A nucleic acid molecule can include functional equivalents of natural nucleic acid molecules encoding a protein. Functional equivalents of natural nucleic acid molecules can include, but are not limited to, natural allelic variants and modified nucleic acid molecules in which nucleotides have been inserted, deleted, substituted, and/or inverted in such a manner that such modifications do not substantially interfere with the nucleic acid molecule's ability to encode a molecule of the present invention. Preferred functional equivalents include sequences capable of hybridizing under stringent conditions (i.e., sequences having at least about 70% identity), to at least a portion of a signal transduction protein encoding nucleic acid molecule according to conditions described in Sambrook et al., ibid.

As guidance in determining what particular modifications can be made to any particular nucleic acid molecule, one of skill in the art should consider several factors that, without the need for undue experimentation, permit a skilled artisan to appreciate workable embodiments of the present invention. For example, such factors include modifications to nucleic acid molecules done in a manner so as to maintain particular functional regions of the encoded proteins including, a ligand binding site, a target binding site, a kinase catalytic domain, etc. Functional tests for these various characteristics (e.g., ligand binding studies and signal transduction assays such as kinase assays, and other assays described in detail herein and those known by those in the art) allows one of skill in the art to determine what modifications to nucleic acid sequences would be appropriate and which would not.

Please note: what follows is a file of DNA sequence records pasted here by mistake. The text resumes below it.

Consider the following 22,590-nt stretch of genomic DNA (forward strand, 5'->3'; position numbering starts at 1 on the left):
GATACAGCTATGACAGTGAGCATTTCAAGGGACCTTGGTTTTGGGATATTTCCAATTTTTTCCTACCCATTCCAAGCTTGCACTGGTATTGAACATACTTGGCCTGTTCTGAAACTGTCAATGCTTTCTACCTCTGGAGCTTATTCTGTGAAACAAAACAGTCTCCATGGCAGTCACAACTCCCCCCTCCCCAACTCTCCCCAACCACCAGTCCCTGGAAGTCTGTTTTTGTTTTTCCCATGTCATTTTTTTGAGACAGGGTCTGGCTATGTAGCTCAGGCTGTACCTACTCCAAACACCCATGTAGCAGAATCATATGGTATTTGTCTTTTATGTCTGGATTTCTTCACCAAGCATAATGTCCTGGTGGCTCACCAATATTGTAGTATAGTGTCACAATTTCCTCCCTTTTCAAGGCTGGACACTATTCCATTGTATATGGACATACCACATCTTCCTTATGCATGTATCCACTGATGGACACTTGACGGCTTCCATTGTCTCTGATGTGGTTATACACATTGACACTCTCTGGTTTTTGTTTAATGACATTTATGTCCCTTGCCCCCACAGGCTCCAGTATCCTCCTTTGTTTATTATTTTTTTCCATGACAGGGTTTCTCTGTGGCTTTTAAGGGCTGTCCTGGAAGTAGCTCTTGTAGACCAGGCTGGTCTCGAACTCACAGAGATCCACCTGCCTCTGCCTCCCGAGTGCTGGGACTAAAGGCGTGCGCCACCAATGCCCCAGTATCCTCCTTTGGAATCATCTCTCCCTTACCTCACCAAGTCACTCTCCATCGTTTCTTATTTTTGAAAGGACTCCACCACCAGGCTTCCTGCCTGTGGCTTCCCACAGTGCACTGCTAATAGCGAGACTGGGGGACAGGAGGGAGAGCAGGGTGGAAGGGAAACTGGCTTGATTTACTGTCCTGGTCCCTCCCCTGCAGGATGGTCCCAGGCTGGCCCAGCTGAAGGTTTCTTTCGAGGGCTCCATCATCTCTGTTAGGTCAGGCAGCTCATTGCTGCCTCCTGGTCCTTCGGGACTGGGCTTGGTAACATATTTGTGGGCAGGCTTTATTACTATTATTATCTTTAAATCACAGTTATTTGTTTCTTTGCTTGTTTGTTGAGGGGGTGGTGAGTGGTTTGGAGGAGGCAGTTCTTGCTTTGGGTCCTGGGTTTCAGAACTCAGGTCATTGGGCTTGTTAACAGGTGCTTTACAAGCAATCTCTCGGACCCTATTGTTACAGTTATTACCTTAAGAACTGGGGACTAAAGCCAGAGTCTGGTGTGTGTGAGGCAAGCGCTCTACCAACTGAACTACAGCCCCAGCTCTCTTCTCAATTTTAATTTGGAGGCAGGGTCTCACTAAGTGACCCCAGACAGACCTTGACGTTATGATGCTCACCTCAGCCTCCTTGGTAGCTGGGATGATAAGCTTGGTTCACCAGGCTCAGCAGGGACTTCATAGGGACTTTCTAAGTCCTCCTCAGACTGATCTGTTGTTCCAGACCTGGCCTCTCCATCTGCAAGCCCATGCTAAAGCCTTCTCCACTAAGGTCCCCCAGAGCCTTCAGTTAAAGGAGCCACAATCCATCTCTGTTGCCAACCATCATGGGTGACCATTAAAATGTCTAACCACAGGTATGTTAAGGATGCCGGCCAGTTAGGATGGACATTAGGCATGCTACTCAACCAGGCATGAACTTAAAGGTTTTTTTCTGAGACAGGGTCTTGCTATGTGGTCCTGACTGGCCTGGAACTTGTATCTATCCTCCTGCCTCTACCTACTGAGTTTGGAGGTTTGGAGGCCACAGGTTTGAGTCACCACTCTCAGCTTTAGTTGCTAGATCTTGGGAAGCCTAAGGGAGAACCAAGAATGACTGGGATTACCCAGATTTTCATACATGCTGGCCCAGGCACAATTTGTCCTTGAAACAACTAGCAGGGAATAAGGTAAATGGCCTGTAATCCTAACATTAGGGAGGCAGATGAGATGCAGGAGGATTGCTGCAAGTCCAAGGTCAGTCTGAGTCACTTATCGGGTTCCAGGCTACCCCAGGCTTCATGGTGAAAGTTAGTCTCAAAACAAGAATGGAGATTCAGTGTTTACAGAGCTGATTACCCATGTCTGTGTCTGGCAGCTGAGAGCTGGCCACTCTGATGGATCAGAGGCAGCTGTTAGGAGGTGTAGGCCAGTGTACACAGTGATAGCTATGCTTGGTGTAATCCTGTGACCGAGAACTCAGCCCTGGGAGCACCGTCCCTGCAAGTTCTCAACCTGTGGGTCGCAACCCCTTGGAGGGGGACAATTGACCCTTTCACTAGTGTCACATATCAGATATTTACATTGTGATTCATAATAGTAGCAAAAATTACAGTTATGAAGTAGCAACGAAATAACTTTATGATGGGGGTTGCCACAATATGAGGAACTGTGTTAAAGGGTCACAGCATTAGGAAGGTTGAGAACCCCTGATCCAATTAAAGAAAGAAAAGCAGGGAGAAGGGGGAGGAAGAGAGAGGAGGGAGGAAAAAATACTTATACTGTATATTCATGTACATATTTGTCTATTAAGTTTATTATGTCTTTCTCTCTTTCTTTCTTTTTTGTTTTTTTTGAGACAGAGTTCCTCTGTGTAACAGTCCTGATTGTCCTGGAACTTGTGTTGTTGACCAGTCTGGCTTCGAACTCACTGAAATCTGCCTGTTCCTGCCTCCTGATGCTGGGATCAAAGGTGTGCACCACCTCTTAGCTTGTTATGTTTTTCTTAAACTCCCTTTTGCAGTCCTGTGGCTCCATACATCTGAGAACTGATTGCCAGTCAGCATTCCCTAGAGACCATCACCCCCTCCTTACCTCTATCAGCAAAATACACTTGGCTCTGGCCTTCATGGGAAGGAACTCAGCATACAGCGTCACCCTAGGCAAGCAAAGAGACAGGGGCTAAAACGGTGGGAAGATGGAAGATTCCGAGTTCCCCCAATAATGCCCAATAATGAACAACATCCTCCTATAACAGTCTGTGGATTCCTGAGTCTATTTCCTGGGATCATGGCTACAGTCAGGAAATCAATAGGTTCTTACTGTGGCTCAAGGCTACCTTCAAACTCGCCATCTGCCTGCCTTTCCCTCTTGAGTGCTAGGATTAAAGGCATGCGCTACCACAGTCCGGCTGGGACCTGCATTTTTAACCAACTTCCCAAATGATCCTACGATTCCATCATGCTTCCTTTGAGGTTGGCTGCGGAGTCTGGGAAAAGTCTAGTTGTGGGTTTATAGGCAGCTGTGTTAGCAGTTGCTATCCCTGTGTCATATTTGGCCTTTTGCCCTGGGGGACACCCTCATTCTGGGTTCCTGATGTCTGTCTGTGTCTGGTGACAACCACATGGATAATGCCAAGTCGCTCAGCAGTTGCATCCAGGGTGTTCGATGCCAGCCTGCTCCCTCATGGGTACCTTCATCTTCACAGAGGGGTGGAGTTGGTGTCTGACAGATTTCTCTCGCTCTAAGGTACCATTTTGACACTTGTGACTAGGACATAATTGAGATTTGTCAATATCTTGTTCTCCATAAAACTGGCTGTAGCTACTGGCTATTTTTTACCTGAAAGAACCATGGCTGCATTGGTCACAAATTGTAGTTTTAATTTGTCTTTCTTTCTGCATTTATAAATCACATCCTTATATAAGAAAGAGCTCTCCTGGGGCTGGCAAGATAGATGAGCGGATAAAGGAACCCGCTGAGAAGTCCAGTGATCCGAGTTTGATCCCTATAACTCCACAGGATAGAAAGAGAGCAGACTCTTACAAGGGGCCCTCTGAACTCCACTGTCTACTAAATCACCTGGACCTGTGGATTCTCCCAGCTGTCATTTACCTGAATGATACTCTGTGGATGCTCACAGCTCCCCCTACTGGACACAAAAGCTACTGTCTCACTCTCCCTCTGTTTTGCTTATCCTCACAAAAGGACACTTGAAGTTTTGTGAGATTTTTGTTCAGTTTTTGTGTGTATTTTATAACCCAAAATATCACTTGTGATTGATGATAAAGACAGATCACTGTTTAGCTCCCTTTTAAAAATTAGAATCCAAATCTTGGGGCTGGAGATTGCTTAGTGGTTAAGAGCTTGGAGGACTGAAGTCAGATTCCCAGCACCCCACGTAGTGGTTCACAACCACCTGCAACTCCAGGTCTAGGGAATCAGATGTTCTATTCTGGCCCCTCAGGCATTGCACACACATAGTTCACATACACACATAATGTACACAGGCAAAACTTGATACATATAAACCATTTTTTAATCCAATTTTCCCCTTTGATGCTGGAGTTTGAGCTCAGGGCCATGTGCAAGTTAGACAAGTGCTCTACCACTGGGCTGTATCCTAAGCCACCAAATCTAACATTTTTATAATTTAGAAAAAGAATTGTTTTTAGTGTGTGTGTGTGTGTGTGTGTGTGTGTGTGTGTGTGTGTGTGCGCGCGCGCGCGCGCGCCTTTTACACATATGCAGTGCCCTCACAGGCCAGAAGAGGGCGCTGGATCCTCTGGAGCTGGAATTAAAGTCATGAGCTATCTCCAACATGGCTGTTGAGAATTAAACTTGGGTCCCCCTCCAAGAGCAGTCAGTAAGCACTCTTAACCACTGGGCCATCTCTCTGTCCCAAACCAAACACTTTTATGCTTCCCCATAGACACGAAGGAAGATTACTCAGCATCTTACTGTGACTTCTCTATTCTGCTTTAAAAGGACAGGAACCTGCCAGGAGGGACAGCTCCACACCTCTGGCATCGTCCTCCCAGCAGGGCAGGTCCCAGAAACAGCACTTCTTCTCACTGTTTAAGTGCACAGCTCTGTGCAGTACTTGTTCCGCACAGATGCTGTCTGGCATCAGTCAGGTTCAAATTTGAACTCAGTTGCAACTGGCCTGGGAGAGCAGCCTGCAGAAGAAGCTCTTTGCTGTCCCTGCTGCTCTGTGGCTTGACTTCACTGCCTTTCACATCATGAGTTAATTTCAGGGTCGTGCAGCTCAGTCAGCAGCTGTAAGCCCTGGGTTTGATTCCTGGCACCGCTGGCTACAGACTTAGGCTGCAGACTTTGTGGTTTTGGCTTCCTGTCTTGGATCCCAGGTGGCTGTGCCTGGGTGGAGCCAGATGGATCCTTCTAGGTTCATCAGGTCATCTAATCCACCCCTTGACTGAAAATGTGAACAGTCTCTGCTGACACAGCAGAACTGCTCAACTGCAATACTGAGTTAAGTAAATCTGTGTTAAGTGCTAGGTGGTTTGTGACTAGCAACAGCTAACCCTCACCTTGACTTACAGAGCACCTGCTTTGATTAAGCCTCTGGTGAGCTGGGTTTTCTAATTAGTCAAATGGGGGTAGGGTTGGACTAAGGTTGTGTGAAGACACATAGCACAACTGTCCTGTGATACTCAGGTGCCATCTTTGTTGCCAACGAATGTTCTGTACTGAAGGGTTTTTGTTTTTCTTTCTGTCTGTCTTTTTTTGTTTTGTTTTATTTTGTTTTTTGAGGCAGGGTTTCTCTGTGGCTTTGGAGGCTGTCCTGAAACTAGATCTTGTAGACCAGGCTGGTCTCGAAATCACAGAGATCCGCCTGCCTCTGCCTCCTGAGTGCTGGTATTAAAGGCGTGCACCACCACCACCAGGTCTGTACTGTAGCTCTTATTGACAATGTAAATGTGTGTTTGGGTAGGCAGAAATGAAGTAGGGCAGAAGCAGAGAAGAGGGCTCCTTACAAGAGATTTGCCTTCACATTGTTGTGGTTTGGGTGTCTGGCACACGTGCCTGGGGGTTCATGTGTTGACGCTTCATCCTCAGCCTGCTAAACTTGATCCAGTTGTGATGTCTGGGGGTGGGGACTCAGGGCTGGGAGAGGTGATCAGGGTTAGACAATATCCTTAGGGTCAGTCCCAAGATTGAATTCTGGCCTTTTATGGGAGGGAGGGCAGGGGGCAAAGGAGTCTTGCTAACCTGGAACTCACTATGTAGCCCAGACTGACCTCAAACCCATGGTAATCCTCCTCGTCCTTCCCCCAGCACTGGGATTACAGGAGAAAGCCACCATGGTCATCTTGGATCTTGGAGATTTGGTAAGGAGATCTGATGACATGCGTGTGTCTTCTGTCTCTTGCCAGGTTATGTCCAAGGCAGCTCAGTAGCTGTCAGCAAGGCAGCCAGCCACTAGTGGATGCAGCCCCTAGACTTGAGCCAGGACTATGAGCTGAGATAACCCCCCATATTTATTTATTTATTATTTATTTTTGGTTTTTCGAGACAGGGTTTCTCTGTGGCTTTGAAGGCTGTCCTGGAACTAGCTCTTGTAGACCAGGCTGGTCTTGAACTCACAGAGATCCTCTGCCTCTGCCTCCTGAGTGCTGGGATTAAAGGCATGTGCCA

Transformation of a heterologous nucleic acid molecule (e.g., a heterologous cell surface receptor encoding a nucleic acid molecule) into a cell suitable for use in the present invention can be accomplished by any method by which a gene is inserted into a cell. Transformation techniques include, but are not limited to, transfection, retroviral infection, electroporation, lipofection, bacterial transfer and spheroplast fusion. Nucleic acid molecules transformed into cells suitable for use in the present invention can either remain on extra-chromosomal vectors or can be integrated into the cell genome.

Expression of a nucleic acid molecule of the present invention in a cell can be accomplished using techniques known to those skilled in the art. Briefly, the nucleic acid molecule is inserted into an expression vector in such a manner that the nucleic acid molecule is operatively joined to a transcription control sequence in order to be capable of effecting either constitutive or regulated expression of the gene when the gene is transformed into a host cell. Construction of desired expression vectors can be performed by methods known to those skilled in the art and expression can be in eukaryotic or prokaryotic systems. An expression system can be constructed from control elements, including transcription control sequences, translation control sequences, origins of replication, and other regulatory sequences that are compatible with a host cell, operatively linked to nucleic acid sequences using methods known to those of skill in the art. (see, for example, Sambrook et al., ibid.).